Lighthouse Consulting Group Co-hosts FERC 101
July 16, 2013

June 28, 2013—Washington, DC—Merribel Ayres of Lighthouse Consulting Group (pictured on left) co-hosts “FERC 101” for Capitol Hill staffers along with fellow Board Members of the United States Energy Association

Purple, Lighthouse Join Forces
November 8, 2011

Purple Strategies and Lighthouse Consulting Group are forming a strategic alliance focused on the energy industry. Purple’s Alex Castellanos and Lighthouse’s Merribel Ayres said the firms will expand their current offerings through the partnership. “In this era of 24/7 cable news and social media, clients now require a full complement of services to help achieve their policy and political goals,” Ayres said. “Purple’s strength in research, digital, advertising and overall communications strategies will expandthe reach Lighthouse provides its clients.”

Lobbying
November 7, 2011

A top Washington, D.C., lobbying shop that specializes in energy and environmental issues is entering into a strategic alliance with a growing bipartisan communications and public affairs firm.

Purple Strategies, the communications company that also has a lobbying component, announced yesterday that it is joining forces with Lighthouse Consulting Group LLC, a government relations firm with expertise in the energy sector. According to a news release, the alliance, first reported yesterday by Politico, “will allow the two firms to provide a seamless approach for comprehensive government affairs advocacy in the dynamic energy field.”

Lighthouse is a 15-year-old firm whose clients have included the power company AES Corp., the Constellation Energy Group, the Edison Electric Institute, Pepco, the U.S. Climate Action Partnership, and the U.S. Power Generating Co. Its president, Merribel Ayres, is the former CEO of the National Independent Energy Producers and former director of government affairs for Champion International, a forestry products company.

Purple Strategies is a bipartisan firm founded by Republican strategist Alex Castellanos and Democratic strategist Steve McMahon, who merged their respective firms together. It includes a large roster of well-known former campaign and communications strategists, including Rob Collins, who recently left the office of House Majority Leader Eric Cantor (R-Va.), and Jim Jordan, who for a time managed the 2004 presidential campaign of Sen. John Kerry (D-Mass.).

“We are excited about the opportunity to expand our profile in the energy and environmental advocacy arena,” Castellanos said in a statement. “We work closely with companies and associations that represent the industries that fuel our nation’s economy, so this makes sense.”

Ayres said the partnership would enable Lighthouse to offer clients “a full complement of services to help achieve their policy and political goals. Purple’s strength in research, digital, advertising and overall communications strategies will expand the reach Lighthouse provides its clients.”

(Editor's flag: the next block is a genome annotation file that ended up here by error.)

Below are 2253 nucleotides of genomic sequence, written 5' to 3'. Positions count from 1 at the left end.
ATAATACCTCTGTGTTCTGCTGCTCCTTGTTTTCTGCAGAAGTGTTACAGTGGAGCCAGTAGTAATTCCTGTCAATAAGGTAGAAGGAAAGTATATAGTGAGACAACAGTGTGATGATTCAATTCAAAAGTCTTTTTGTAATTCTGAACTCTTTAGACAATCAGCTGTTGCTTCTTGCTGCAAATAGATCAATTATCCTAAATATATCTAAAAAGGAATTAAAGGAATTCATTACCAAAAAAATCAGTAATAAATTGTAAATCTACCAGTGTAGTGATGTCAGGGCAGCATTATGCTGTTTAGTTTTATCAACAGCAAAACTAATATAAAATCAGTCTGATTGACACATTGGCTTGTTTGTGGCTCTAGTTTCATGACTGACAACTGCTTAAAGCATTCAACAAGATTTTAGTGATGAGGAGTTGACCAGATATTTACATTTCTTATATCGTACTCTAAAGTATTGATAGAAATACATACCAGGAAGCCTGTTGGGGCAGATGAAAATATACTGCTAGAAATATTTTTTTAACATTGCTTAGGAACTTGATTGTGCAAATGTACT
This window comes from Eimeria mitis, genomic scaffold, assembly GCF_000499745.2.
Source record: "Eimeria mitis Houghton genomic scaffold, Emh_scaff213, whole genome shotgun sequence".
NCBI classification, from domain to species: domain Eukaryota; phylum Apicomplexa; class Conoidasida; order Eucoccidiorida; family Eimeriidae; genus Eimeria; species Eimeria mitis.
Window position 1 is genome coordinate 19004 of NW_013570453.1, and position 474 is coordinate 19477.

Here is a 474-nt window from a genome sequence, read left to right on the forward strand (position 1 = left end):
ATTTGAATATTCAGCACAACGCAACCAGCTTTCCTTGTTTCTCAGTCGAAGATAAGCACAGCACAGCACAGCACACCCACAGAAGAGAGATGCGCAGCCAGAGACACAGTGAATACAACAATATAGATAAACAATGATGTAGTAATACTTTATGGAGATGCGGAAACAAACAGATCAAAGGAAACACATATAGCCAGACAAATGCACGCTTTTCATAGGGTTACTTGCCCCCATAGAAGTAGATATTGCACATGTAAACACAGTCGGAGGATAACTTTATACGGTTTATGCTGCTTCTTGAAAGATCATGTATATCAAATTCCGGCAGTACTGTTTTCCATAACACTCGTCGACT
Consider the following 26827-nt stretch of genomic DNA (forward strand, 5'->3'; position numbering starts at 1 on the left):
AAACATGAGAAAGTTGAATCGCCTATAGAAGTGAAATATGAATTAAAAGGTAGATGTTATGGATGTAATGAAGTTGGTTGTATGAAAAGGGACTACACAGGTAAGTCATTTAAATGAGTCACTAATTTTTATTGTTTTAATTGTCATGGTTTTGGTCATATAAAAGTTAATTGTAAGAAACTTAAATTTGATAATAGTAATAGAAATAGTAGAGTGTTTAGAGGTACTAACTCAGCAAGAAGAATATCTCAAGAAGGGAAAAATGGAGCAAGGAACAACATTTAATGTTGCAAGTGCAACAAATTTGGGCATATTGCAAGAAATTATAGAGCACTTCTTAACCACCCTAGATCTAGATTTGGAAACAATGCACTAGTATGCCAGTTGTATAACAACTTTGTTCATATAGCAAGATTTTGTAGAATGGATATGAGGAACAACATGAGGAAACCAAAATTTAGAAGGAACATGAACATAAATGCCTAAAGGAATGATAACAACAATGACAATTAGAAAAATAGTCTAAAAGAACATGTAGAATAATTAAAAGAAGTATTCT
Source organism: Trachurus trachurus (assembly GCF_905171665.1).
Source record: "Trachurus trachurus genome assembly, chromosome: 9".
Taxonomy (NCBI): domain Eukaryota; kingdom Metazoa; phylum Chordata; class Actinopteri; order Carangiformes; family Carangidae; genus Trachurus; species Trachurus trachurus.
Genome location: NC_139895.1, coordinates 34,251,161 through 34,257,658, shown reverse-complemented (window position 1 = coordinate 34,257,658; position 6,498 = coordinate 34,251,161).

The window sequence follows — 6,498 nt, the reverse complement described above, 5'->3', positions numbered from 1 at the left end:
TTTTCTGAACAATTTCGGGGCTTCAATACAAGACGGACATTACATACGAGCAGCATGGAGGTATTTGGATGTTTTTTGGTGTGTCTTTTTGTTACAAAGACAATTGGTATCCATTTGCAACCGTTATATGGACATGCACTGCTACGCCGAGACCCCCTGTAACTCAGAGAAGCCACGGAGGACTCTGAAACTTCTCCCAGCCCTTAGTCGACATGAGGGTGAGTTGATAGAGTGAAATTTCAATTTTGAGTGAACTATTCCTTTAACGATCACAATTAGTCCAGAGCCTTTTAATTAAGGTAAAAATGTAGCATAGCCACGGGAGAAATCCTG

Purple Strategies and Lighthouse Consulting Group Announce Strategic Alliance Offering for Energy Advocacy
October 2, 2011

Washington, D.C. – Purple Strategies, Washington’s leading bipartisan, full-service communications firms, today announced a strategic alliance offering with Lighthouse Consulting Group, LLC, a government relations firm with expertise in the energy sector. The alliance will allow the two firms to provide a seamless approach for comprehensive government affairs advocacy in the dynamic energy field.

“We are excited about the opportunity to expand our profile in the energy and environmental advocacy arena. We work closely with companies and associations that represent the industries that fuel our nation’s economy, so this makes sense,” said Alex Castellanos, a Founder and Partner at Purple Strategies. “Purple will now be able to pair our public affairs and lobbying services with Lighthouse’s government affairs expertise in the energy arena.”

“In this era of 24/7 cable news and social media, clients now require a full complement of services to help achieve their policy and political goals,” said Merribel Ayres, President of Lighthouse. “Purple’s strength in research, digital, advertising, and overall communications strategies will expand the reach Lighthouse provides its clients.”

Alex Castellanos and Steve McMahon formed Purple Strategies by merging two Republican and Democratic firms because they recognized the need for a balanced, bi-partisan approach to corporate communications and issue advocacy.  The firm provides a unique perspective on public affairs by providing comprehensive government affairs and lobbying, message strategies, opinion research, integrated advertising, media relations and grassroots outreach. Purple’s clients include national and international companies, trade associations, coalitions, advocacy organizations, associations, and nonprofits.

“Earlier this year, Jim Jordan and Rob Collins joined Purple Strategies to create a government advocacy and lobbying offering for clients. The Lighthouse relationship will further strengthen the scope and depth of this offering,” said Steve McMahon, Founder and Partner at Purple Strategies.

Celebrating its 15th anniversary in 2011, Lighthouse is a government affairs and management consulting firm with an established concentration in energy and the environment. The firm maintains strong ties to industry executives and a bipartisan array of leading policymakers, NGOs and think-tanks. Lighthouse has a wealth of experience leading advocacy campaigns that have helped shape national energy and environmental legislation.  The firm’s international client list includes corporations, investment banks and insurance firms, associations, coalitions, and nonprofit groups.